The SOAC says access rights extend to a range of outdoors events, including “commercially or for profit” events that could also take place otherwise.

For example, taking a paid client hillwalking “falls within access rights because the activity involved – hillwalking – could be done by anyone else exercising access rights.” But it is “good practice” for organisers to “liaise” with land managers.

Permission must be obtained for facilities and services like signs, car parking or toilets, or if the event is likely to unreasonably affect land management operations, the environment, or other outdoors users, it adds.

Richard Barron of the Scottish Rights of Way and Access Society (ScotWays) said NAF advice references “payment for some types of events, but this is not a charge for access to land”. “Land managers, whether private or public, should not present any such charge as a payment to access land” and should “clearly set out what it is for”, he added.

Landowners should not ‘exploit’ organisers

Scottish Athletics said its members were worried about access issues faced by organisers. “These access routes are fundamental to encouraging participation in running and supporting the healthy lifestyle choices of people across the country.” said CEO Colin Hutchison.

“These newly-imposed fees and charges need to be urgently reviewed to ensure that access rights are being protected and we are supporting the Scottish Government’s ambitions for an active nation.”

Former first minister Jack McConnell said: “Open access to Scotland’s countryside was at the core of our reforming legislation 20 years ago. Landowners should follow the spirit of the law and not use opportunities to exploit those who need that access for competitive recreational use. That was what we intended.”

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“There’s definitely a view amongst some landowners in Scotland that access rights do not apply to events,” said Ourea Events’ Shane Ohly. Image: Cape Wrath. Credit: lucentius/iStock

Labour MSP Rhoda Grant said it was “disappointing” that public bodies were charging for rather than encouraging outdoor events and argued small events should not need to pay fees or seek consent, unless they are disruptive or cost the landowner money.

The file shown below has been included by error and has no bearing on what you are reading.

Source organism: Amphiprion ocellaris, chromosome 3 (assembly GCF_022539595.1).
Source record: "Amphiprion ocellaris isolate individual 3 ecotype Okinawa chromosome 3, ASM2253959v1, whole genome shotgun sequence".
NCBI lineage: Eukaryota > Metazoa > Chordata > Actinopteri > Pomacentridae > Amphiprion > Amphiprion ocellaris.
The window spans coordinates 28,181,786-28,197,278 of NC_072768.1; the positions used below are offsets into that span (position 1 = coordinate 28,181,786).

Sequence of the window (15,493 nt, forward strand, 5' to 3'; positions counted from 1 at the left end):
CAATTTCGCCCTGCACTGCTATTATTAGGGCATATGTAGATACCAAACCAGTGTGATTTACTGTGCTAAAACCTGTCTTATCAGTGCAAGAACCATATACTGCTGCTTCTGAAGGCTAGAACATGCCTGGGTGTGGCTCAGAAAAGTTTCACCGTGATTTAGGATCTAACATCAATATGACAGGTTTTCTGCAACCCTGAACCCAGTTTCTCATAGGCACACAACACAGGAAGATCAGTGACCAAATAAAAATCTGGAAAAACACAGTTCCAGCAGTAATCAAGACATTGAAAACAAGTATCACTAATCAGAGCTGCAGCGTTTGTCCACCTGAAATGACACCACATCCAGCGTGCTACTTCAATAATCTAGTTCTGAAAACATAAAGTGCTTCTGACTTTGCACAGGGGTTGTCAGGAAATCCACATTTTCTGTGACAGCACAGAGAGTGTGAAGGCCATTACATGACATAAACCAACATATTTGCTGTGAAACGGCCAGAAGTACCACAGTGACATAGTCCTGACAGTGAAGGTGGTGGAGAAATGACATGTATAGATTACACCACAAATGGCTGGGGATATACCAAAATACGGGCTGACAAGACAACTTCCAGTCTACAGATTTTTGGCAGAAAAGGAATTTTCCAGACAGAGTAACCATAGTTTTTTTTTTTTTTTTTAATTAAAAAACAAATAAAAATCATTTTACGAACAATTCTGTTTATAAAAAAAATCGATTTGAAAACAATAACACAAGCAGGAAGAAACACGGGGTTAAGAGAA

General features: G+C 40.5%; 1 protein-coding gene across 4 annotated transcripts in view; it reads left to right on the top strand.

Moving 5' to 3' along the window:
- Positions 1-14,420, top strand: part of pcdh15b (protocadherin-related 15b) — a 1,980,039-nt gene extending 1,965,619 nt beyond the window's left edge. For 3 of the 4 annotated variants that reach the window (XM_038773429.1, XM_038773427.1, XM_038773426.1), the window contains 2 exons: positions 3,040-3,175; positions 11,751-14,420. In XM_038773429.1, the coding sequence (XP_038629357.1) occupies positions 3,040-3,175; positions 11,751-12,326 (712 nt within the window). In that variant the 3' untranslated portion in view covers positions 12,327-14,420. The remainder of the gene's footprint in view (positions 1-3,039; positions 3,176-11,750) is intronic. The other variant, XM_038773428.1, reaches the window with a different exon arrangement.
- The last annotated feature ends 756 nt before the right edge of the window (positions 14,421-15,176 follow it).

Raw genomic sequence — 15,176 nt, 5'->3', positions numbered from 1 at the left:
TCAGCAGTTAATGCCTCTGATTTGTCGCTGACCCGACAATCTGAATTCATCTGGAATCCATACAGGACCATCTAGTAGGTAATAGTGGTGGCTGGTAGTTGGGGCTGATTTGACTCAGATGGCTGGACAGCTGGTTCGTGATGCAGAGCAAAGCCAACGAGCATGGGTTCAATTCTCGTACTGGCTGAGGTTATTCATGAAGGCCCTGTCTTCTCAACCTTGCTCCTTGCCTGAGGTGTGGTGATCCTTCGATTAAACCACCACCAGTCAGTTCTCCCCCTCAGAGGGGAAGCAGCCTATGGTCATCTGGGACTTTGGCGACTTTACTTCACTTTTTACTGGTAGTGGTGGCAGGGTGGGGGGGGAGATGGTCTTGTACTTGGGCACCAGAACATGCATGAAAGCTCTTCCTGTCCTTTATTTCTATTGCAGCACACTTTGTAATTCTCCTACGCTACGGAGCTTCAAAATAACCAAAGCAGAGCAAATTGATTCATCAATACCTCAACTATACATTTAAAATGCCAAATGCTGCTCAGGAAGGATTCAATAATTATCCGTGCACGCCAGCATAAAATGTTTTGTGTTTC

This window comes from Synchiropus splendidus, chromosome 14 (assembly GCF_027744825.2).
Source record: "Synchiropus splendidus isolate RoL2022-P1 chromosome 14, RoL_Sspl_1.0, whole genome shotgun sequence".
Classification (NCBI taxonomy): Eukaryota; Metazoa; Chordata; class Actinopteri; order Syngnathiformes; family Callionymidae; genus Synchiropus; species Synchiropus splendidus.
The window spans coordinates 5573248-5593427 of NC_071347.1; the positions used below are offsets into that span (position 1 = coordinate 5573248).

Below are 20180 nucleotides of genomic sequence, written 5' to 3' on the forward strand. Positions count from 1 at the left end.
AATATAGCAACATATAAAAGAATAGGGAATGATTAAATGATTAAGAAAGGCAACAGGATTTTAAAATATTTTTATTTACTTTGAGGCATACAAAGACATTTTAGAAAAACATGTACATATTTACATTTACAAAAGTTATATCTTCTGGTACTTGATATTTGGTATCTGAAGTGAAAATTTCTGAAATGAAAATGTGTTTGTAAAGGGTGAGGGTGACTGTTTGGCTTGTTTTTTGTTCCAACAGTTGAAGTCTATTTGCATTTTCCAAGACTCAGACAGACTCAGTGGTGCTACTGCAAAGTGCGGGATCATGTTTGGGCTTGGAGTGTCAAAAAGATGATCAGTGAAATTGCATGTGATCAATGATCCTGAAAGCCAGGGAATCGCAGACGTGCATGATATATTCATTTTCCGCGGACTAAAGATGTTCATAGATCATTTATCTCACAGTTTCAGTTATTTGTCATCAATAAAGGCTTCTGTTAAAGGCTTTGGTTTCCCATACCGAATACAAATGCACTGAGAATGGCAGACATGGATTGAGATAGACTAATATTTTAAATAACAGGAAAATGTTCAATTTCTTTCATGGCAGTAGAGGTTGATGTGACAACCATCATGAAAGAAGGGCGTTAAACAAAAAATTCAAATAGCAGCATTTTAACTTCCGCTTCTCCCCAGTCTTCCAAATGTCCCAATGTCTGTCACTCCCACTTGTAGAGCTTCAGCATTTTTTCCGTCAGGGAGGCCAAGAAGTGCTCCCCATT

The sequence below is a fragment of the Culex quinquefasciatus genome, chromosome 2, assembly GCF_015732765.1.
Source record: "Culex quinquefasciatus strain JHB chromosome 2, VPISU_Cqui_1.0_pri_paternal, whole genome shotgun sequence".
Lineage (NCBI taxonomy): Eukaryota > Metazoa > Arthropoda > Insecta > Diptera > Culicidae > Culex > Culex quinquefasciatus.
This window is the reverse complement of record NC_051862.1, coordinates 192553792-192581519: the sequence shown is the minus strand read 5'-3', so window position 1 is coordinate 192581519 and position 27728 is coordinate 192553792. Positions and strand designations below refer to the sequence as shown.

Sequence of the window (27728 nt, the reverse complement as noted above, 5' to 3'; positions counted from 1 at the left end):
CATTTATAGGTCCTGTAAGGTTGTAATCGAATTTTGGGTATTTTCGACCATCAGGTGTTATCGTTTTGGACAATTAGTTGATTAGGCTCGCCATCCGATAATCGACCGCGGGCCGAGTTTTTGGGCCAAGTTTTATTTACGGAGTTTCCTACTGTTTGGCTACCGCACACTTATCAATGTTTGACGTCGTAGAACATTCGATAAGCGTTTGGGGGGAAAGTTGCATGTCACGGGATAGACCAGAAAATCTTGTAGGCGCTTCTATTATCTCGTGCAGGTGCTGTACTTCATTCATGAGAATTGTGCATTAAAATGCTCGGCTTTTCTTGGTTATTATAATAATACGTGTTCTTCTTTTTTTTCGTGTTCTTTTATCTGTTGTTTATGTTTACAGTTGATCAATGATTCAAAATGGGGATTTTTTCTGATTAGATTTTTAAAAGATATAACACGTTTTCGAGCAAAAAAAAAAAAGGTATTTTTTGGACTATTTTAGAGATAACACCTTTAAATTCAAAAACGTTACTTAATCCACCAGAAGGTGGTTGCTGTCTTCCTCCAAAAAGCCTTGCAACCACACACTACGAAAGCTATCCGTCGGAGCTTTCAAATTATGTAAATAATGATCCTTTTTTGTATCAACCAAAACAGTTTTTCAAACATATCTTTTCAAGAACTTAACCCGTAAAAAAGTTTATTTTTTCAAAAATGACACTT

It was “tempting” for public bodies to charge due to alleged underfunding, she argued. But “the principle of the right to access Scotland’s countryside should be the starting point”, Grant added.

Liberal Democrat MSP Willie Rennie, a keen runner, promised to raise the issues with the Scottish Government. “Even when the charges are not huge, the extra expense coupled with off-putting levels of bureaucracy can be enough to dissuade race organisers from going ahead with events,” he said.

“Public bodies should be making it easy for people to get fit and enjoy the outdoors. Provided these events don’t leave a mess, I can’t see why they should be facing charges. Perhaps ministers could have a word and encourage and the MoD to take an accommodating view.”

‘Vital’ to balance access rights and responsibilities 

The Scottish Government said it was “vital that we balance the land rights and responsibilities of landowners, communities and the wider public,” The SOAC “is clear on the rights and responsibilities of land managers and those exercising access rights, including in relation to events,” said a spokesperson.

An MoD spokesperson said: “We are required to ensure that all third party activities that are hosted on our estate are appropriately charged and licensed to achieve value for money for the taxpayer from the use of public land and to ensure that public liability is in place for the protection of all parties.” 

Stuart Chalmers, national visitor services manager for FLS said: “We worked with a number of national sporting bodies to produce an events agreement; this has a fair and transparent charging structure that is consistent with .

“These charges are used to cover staff administration time in managing the impact of larger events in areas such as parking, signage, environment and the safety of other visitors.”

A NatureScot spokesperson said it had supported the NAF in developing guidance for event organisers and land managers.

The advice aims “to help them organise and manage their events responsibly and in line with the and the extensive access rights that cover most land and water in Scotland, as long as those rights are exercised responsibly,” a spokesperson said.

NAF membership consists of representatives from “outdoor recreation bodies and land management bodies as well as local authorities, Police Scotland, national park authorities and other bodies”, they added.

“We recommend that if event organisers have concerns over permissions and access rights and are unable to resolve them with the landowner or land manager concerned, they should contact their local access authority or local access forum.”

Main image: Martin Gray